Carcinogenicity of Ethylene Oxide

Susan B. Austin, ScD
JAMA. 1987;258(13):1733. doi:10.1001/jama.1987.03400130047024.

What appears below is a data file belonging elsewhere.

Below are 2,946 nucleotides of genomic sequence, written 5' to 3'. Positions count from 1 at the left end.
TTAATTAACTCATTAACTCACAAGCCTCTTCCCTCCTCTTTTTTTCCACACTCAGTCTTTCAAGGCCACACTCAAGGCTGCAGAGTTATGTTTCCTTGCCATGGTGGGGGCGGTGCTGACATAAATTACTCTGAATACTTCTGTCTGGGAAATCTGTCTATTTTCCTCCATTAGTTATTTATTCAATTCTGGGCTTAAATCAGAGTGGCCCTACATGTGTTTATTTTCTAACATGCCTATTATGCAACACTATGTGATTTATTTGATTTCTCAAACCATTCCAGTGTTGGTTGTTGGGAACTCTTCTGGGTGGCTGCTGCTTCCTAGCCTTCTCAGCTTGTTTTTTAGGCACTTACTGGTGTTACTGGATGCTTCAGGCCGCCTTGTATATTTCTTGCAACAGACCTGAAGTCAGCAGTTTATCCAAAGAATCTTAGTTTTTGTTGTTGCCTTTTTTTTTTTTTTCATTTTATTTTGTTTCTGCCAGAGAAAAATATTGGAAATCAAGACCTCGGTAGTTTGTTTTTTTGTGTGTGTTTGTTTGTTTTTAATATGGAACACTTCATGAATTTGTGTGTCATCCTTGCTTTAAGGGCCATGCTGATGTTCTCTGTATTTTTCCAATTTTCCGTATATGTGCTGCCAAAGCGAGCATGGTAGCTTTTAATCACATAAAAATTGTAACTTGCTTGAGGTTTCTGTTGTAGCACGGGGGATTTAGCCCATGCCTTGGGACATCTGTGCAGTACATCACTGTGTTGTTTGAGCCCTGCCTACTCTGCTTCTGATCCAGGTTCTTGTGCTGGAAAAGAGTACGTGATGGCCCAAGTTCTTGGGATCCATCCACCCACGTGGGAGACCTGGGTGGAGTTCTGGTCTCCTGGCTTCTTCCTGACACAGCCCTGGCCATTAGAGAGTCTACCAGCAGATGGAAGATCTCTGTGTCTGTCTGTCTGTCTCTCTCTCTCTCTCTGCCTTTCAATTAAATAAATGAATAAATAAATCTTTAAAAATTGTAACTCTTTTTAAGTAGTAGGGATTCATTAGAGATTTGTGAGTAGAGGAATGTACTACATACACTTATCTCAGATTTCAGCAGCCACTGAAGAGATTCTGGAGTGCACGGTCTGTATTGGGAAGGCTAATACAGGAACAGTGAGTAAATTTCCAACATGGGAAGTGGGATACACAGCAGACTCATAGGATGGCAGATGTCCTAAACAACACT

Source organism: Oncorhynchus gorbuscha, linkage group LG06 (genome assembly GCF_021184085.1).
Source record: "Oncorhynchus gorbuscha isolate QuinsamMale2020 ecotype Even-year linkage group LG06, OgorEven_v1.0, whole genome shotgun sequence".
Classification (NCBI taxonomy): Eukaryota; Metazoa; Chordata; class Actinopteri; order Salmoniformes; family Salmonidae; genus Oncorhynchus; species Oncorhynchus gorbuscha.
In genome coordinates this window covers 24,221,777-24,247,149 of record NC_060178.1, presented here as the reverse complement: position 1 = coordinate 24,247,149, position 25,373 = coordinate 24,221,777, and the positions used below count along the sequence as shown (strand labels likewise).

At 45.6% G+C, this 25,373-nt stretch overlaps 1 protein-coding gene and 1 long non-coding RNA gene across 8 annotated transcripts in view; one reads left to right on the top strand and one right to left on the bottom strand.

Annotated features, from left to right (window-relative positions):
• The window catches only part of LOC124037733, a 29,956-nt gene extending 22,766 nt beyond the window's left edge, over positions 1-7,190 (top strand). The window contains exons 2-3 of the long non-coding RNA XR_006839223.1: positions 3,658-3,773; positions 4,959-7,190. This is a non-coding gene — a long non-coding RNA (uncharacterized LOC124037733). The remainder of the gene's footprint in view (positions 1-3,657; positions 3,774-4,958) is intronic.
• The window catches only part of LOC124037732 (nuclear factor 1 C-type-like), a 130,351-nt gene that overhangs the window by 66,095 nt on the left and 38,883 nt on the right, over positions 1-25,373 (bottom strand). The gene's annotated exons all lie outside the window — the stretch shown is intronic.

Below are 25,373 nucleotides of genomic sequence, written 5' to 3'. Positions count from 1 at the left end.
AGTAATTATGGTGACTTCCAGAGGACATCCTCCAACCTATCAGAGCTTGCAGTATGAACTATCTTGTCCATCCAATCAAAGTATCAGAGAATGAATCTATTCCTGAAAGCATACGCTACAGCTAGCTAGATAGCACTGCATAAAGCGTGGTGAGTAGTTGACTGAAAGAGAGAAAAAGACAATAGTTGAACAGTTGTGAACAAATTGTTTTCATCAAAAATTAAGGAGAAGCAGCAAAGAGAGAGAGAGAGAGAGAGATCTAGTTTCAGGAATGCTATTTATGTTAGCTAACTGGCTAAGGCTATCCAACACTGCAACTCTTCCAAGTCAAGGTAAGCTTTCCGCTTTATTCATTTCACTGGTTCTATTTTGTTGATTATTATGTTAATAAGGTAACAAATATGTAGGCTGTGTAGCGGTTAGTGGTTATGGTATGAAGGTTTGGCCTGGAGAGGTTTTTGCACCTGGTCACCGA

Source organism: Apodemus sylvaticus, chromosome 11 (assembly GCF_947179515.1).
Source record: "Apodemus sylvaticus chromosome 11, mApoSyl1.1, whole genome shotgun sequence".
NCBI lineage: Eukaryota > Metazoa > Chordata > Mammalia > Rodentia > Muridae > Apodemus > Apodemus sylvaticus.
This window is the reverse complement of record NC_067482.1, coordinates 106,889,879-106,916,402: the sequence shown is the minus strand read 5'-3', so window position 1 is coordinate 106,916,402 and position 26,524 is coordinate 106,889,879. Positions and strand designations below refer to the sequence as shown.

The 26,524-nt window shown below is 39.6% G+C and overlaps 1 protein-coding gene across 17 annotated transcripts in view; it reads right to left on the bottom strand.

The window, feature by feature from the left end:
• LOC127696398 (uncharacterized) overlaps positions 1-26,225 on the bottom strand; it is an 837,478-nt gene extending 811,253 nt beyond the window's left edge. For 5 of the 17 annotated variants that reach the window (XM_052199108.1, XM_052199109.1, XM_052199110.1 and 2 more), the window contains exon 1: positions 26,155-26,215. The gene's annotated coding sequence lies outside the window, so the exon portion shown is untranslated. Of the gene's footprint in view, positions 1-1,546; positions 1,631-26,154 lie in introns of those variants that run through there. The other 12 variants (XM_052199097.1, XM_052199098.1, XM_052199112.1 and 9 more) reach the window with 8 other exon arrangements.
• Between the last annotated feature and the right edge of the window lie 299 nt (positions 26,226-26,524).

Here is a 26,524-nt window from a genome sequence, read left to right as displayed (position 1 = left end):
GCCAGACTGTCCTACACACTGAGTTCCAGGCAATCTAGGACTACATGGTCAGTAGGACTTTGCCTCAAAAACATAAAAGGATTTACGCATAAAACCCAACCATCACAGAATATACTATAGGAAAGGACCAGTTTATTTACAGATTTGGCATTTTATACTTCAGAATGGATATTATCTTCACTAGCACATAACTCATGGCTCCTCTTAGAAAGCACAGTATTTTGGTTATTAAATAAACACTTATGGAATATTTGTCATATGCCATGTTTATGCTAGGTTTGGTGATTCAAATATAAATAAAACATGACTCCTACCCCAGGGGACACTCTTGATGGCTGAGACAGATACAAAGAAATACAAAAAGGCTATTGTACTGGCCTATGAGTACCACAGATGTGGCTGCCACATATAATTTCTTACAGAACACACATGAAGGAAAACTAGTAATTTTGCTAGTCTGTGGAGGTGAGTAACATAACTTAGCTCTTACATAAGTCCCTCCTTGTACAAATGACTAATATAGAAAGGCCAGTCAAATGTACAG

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To the Editor.—  With regard to a recent communication by Hertz-Picciotto et al1 about ethylene oxide and leukemia, a few comments are offered. The premise of their comments is that exposure to ethylene oxide produces leukemia in both men and women, as evidenced by the study of Hogstedt et al.2 They proceed to evaluate how well the dose-response relationship observed in a single study of rats, if applied to humans, can predict the outcomes of two studies of humans, one positive2 and one negative.3 They conclude that because both predicted and observed numbers of leukemia deaths fall within the 95% confidence limits of predicted numbers, support for the carcinogenicity of ethylene oxide is demonstrated.The authors fail, however, to recognize the constraints placed on the proper interpretation of the data by Hogstedt et al in light of the many serious methodological problems embodied therein, which were


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